3. Just a Thrill Ride…
Of course, plausibility is not and has never been a horror movie prerequisite. Generally speaking, the real purpose of shaky-cam is not to provide the information necessary to the storyline in the most efficient way, but rather to make the audience feel as though they are inside the story, experiencing the action, rather than outside, observing it. It’s scarier to be in a dangerous situation than to witness one, a lesson that shaky-cam innovators could have learned from horror-based first-person shooter games like Resident Evil.
The downside of this immersive approach it that it tends to shortchange narrative and character development. On the other hand, some horror movies simply aren’t intended to tell complex, emotionally powerful stories. Some horror movies just want to deliver thrills and chills, and in that respect, shaky-cam can make them more engaging and visceral, turning the movie-going experience into the equivalent of a carnival’s “dark ride,” in which you always have to be prepared for something jumping out at you from around the next corner.
4. …Or Not
However, a small but notable minority of shaky-cam movies do attempt to use the handheld perspective to deliver substantive messages, usually about the voyeuristic nature of the media. Cannibal Holocaust is the most prominent example of this. About half of that film consists of footage supposedly shot by a group of documentary filmmakers who travel into the South American jungle in search of cannibal tribes. In their hunt for provocative material the documentarians end up violently antagonizing the indigenous inhabitants before meeting their own bloody fates. Cannibal Holocaust could certainly be called frightening, but it functions differently from its generic counterparts. Instead of drawing the viewer into the action, the film constantly emphasizes the viewer’s status as spectator and (ironically enough) criticizes audiences’ attraction to violence.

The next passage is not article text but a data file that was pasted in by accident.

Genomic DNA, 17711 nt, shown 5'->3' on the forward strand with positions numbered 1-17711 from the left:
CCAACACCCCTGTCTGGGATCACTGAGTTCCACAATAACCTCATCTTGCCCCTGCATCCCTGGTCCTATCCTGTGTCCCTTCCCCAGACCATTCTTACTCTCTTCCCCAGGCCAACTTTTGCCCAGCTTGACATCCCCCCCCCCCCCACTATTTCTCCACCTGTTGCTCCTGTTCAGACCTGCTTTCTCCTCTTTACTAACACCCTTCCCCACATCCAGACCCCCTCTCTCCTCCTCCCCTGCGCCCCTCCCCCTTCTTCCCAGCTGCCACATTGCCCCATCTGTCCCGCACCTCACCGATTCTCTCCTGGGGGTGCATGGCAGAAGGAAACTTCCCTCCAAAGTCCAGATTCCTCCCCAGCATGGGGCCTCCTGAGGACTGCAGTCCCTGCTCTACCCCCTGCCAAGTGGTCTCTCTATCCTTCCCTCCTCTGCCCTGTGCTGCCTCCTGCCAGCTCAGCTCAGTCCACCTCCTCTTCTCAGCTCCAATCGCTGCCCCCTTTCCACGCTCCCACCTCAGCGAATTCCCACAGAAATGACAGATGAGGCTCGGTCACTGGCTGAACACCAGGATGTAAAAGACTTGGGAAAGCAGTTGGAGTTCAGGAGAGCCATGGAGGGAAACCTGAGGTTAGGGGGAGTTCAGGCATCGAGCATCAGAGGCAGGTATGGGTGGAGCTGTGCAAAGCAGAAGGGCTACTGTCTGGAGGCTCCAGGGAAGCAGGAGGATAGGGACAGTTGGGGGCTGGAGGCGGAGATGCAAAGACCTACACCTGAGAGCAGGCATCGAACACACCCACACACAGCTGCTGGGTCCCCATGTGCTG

Similarly, George A. Romero’s Diary of the Dead (2007), about a group of young filmmakers caught up in the early stages of a zombie apocalypse, provides a combative critique of media saturation in the internet age. However one feels about either of these films’ arguments or execution, they prove that shaky-cam can be used for more than just jump scares.
5. Bargain-Basement Horror
Socially relevant or not, shaky-cam is actually a natural extension of the time-honored horror tradition of turning a low budget into an asset. Horror has always been Hollywood’s bastard genre, popular enough to reliably sell tickets but (usually) considered too low-class to spend large amounts of money on. Because of this prejudice, some of the scariest movies ever made, like Night of the Living Dead and The Texas Chainsaw Massacre, have been the ones that use their own grimy bargain-basement production values to make the terrifying situations they depict seem more real. Shaky-cam takes that aesthetic technique to the next level. Even the most fearsome monster won’t be frightening if the film it appears in feels artificial, but if a movie feels genuine, even a door slowly creaking open on its own (as one does in Paranormal Activity) can cause audiences to scream.
Of course, the more popular shaky-cam becomes, the greater is the risk that it will be overused until moviegoers get sick of it. Even if there is a backlash, though, handheld scare flicks will still probably show up in theaters at least every once in a while. This is the horror genre, after all, where hardly anything ever really stays dead.